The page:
The Mayo Clinic Diet is generally safe for most adults. It does encourage unlimited amounts of vegetables and fruits. For most people, eating lots of fruits and vegetables is a good thing — these foods provide your body with important nutrients and fiber. However, if you aren't used to having fiber in your diet, you may experience minor, temporary changes in digestion, such as intestinal gas, as your body adjusts to this new way of eating.
Sourness is caused by the taste of acids, such as vinegar in alcoholic beverages. Sour foods include citrus, specifically lemons, limes, and to a lesser degree oranges. Sour is evolutionarily significant as it is a sign for a food that may have gone rancid due to bacteria.[75] Many foods, however, are slightly acidic, and help stimulate the taste buds and enhance flavor.
The red-wine production process involves extraction of color and flavor components from the grape skin. Red wine is made from dark-colored grape varieties. The actual color of the wine can range from violet, typical of young wines, through red for mature wines, to brown for older red wines. The juice from most purple grapes is actually greenish-white; the red color comes from anthocyan pigments (also called anthocyanins) present in the skin of the grape; exceptions are the relatively uncommon teinturier varieties, which actually have red flesh and produce red juice.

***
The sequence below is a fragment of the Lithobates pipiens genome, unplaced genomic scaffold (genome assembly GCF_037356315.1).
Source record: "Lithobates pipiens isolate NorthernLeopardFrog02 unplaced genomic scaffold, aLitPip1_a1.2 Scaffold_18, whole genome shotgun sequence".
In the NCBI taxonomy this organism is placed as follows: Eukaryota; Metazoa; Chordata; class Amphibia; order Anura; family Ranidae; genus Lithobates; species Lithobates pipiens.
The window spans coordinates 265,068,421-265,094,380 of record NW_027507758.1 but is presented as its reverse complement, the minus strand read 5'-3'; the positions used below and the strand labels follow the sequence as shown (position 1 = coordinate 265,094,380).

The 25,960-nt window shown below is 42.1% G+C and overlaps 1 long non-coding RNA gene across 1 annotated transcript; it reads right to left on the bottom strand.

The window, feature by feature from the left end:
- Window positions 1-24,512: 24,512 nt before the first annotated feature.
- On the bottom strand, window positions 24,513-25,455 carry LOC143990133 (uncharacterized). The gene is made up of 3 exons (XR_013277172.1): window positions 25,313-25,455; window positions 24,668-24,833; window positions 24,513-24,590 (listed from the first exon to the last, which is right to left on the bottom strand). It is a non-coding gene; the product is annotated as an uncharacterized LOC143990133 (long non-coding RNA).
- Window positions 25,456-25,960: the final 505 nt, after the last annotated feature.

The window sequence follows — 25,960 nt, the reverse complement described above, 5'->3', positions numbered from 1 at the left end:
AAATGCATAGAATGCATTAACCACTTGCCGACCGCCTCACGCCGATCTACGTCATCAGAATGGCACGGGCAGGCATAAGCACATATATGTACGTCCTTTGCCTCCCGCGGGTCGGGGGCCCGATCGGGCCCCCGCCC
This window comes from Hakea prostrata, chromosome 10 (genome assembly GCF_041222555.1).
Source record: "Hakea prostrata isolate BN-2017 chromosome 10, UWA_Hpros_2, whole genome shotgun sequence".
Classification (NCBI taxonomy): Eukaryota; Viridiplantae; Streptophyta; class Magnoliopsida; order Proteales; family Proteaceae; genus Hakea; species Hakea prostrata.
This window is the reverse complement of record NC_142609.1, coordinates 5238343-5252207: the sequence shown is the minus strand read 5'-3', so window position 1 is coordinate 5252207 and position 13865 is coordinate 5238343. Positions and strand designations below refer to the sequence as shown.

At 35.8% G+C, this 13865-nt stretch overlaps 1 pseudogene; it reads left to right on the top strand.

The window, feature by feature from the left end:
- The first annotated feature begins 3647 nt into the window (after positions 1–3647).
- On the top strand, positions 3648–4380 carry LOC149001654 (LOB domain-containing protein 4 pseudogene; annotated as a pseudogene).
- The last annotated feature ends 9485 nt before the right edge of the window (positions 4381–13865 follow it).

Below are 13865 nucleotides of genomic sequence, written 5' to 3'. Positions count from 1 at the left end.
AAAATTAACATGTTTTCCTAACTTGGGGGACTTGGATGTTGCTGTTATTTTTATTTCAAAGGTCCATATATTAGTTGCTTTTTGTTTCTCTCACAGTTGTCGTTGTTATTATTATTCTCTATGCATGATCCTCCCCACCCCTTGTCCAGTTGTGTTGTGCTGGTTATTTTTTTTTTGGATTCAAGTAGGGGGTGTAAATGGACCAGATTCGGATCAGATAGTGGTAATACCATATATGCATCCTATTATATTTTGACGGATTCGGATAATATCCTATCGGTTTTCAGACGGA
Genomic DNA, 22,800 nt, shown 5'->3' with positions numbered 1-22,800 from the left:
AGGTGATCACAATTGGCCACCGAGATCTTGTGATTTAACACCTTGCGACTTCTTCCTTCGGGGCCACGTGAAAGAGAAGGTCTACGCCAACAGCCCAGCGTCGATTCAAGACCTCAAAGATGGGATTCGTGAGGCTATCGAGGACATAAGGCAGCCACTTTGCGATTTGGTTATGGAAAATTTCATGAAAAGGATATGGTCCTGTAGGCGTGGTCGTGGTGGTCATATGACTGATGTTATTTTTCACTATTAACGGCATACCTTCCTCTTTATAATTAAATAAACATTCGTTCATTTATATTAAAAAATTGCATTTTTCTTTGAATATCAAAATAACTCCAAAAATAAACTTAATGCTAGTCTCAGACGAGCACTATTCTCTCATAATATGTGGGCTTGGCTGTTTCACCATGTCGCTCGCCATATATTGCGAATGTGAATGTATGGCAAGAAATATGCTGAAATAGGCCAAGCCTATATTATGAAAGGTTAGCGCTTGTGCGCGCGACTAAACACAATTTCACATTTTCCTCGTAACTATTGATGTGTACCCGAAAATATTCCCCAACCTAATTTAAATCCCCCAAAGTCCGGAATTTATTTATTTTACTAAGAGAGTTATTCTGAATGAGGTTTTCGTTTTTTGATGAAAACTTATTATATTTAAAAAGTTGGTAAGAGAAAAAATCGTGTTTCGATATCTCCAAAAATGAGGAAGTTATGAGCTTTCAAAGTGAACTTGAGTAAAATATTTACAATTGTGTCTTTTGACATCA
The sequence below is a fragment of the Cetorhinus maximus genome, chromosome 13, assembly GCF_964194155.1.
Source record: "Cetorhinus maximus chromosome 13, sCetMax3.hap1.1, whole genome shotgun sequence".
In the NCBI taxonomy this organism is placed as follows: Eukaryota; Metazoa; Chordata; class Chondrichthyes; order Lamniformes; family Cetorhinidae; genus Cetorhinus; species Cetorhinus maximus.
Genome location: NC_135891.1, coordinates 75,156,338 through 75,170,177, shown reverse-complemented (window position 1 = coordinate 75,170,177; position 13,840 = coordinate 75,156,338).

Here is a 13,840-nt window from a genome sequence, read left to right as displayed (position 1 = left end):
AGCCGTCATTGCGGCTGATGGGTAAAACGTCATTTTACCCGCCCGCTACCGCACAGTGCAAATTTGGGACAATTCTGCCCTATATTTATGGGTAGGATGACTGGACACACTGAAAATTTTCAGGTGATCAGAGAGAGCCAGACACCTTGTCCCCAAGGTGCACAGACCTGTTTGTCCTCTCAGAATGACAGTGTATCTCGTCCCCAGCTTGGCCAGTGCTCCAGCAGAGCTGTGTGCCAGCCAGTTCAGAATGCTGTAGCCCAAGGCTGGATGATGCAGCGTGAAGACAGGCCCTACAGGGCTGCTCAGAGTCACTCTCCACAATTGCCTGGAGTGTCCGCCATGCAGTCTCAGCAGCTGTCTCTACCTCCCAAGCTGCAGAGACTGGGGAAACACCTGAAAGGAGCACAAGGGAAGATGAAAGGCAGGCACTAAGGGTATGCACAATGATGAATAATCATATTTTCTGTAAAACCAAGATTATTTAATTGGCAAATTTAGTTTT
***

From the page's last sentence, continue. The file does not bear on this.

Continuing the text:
Some cultures and religions have restrictions concerning what foods are acceptable in their diet. For example, only Kosher foods are permitted by Judaism, and Halal foods by Islam. Although Buddhists are generally vegetarians, the practice varies and meat-eating may be permitted depending on the sects.[2] In Hinduism, vegetarianism is the ideal. Jains are strictly vegetarian and consumption of roots is not permitted.
Saltiness is the taste of alkali metal ions such as sodium and potassium. It is found in almost every food in low to moderate proportions to enhance flavor, although to eat pure salt is regarded as highly unpleasant. There are many different types of salt, with each having a different degree of saltiness, including sea salt, fleur de sel, kosher salt, mined salt, and grey salt. Other than enhancing flavor, its significance is that the body needs and maintains a delicate electrolyte balance, which is the kidney's function. Salt may be iodized, meaning iodine has been added to it, a necessary nutrient that promotes thyroid function. Some canned foods, notably soups or packaged broths, tend to be high in salt as a means of preserving the food longer. Historically salt has long been used as a meat preservative as salt promotes water excretion. Similarly, dried foods also promote food safety.[76]
Most food has always been obtained through agriculture. With increasing concern over both the methods and products of modern industrial agriculture, there has been a growing trend toward sustainable agricultural practices. This approach, partly fueled by consumer demand, encourages biodiversity, local self-reliance and organic farming methods.[67] Major influences on food production include international organizations (e.g. the World Trade Organization and Common Agricultural Policy), national government policy (or law), and war.[68]